Taken at face value, Dr David Blake’s claim that people should not start saving until age 35 may sound facetious but IFAs should warm to the theories of the professor of pension economics at the Cass Business School. This is because the starting point for his rigorous assault on DC pensions is that in an ideal world, we would all get access to top-class independent financial advice every time we needed to make a financial decision.
Blake’s ideas have on occasion been presented as outlandish and breaking with convention because his starting point is a theoretical one. His approach is to show what a rational investor, what he calls “a rational lifestyle financial planner”, would do if they made the right decision at every point in their life. He then sees what outcomes that produces and tries to create structures that can get as close to replicating that as possible.
His papers end up effectively describing what an individual would do if they had the world’s best IFA sitting on their shoulder every second of the day, forcing them to be rational.
In your 20s, therefore, he argues that you should spend and enjoy life because you have not got much money anyway and not doing so will not make much difference. But the flip side is that you have to pay 35 per cent of income into your pension from age 55. Just because nobody is ever going to do this does not mean it is not the optimal strategy, and according to Blake, his numbers suggest it is.
But it is probably his views on asset allocation that are more significant, in particular, how the millions of people relying on DC pensions for their retirement are currently being served by what the industry has to offer them. He argues that the move out of equities should start much earlier than the five to 10 years typical under current lifestyling arrangements. Yes, equities should outperform over a long period but the risk that they will not is a risk most people cannot afford to take, he argues.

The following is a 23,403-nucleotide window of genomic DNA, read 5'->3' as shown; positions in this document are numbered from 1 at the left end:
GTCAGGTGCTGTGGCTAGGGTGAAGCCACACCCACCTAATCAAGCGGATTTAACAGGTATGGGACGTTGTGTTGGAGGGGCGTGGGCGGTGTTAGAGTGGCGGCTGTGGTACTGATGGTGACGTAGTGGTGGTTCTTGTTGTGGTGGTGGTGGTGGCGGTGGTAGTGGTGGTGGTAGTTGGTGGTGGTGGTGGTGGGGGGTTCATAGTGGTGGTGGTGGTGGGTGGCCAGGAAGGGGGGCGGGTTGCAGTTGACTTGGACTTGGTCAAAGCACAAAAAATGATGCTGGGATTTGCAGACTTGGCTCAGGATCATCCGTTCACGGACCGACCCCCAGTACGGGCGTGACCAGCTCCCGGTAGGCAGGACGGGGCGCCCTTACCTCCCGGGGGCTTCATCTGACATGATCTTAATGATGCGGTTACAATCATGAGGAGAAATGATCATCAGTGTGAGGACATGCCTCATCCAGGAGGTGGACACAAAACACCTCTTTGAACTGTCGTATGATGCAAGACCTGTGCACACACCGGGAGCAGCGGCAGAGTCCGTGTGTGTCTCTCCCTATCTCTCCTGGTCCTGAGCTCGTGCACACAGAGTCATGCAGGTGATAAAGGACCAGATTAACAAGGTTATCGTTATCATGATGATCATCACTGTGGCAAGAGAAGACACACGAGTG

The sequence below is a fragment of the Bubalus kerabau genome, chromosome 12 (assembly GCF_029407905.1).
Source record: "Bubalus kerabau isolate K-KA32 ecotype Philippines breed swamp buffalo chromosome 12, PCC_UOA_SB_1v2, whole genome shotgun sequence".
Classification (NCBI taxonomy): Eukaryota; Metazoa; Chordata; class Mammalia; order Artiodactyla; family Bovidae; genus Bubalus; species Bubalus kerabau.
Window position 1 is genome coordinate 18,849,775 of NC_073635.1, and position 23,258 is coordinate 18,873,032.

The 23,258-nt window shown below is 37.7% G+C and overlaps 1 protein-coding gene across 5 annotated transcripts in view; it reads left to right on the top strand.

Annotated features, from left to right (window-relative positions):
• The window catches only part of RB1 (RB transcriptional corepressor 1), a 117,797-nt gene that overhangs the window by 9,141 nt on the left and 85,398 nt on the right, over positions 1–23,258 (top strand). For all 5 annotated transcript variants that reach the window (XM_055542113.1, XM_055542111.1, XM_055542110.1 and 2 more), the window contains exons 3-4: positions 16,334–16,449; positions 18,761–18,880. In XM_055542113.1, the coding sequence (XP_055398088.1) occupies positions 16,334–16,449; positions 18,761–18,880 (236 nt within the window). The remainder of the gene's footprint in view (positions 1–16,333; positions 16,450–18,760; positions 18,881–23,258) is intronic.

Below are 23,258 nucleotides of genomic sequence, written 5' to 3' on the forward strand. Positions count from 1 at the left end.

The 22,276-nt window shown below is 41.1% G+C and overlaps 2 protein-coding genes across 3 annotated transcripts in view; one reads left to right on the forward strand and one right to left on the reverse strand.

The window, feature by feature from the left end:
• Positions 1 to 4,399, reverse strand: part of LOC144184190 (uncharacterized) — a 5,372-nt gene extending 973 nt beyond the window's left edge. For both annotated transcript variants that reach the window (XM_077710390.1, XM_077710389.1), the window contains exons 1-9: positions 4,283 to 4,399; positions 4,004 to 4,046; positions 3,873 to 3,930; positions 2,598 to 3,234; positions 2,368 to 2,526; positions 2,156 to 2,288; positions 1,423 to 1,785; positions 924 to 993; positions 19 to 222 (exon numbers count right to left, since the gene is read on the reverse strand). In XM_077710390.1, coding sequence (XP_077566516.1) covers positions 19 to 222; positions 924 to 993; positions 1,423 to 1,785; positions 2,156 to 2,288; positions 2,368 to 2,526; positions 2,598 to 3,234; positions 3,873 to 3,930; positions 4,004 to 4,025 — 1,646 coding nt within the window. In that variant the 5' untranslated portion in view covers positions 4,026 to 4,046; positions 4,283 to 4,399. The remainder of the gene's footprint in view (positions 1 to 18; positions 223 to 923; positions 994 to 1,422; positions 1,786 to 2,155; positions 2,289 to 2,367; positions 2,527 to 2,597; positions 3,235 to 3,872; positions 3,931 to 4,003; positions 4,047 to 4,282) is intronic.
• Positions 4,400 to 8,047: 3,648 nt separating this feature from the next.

People in their 40s, therefore, should have at least a small amount of bonds, which should increase gradually. But, unlike traditional lifestyling, they should not then go too far the other way and be put 100 per cent into bonds at the target retirement date. Instead, 20 to 50 per cent should be left in equities, depending on the individual’s attitude to risk.
So, once in the decumulation phase, the portfolio should be a mix of annuity, increasing with age as mortality drag increases, and equities that reduce with time. To this end, individuals should be signed up to products that phase annuitisation gradually but this should be done years in advance so they are pre-committed to the strategy rather than be forced to make complex decisions at retirement.
IFAs should also be feeling comfortable with Blake’s words on portfolio construction as his approach sounds rather like the blend of fixed interest and equities that many advisers would recommend to their drawdown clients.
But if the basic numbers behind Blake’s theory of how to achieve optimal investment outcomes are correct then members of DC pension schemes are being severely let down.
Of course, not everyone can afford to see an IFA. But with DC set to become the primary channel of retirement saving, it needs to be able to offer something closer to what advised clients are currently getting. Should employees with pots north of £100,000 be starting the wholesale switch into bonds in their 50s? Not without someone at least mentioning the alternatives.
New thinking is required in both the accumulation and the decumulation areas. Nest has already stirred things up in the pre-retirement phase and may do the same in decumulation. But product providers should not be waiting for a state-sponsored body to set the pace.
John Greenwood is editor of Corporate Adviser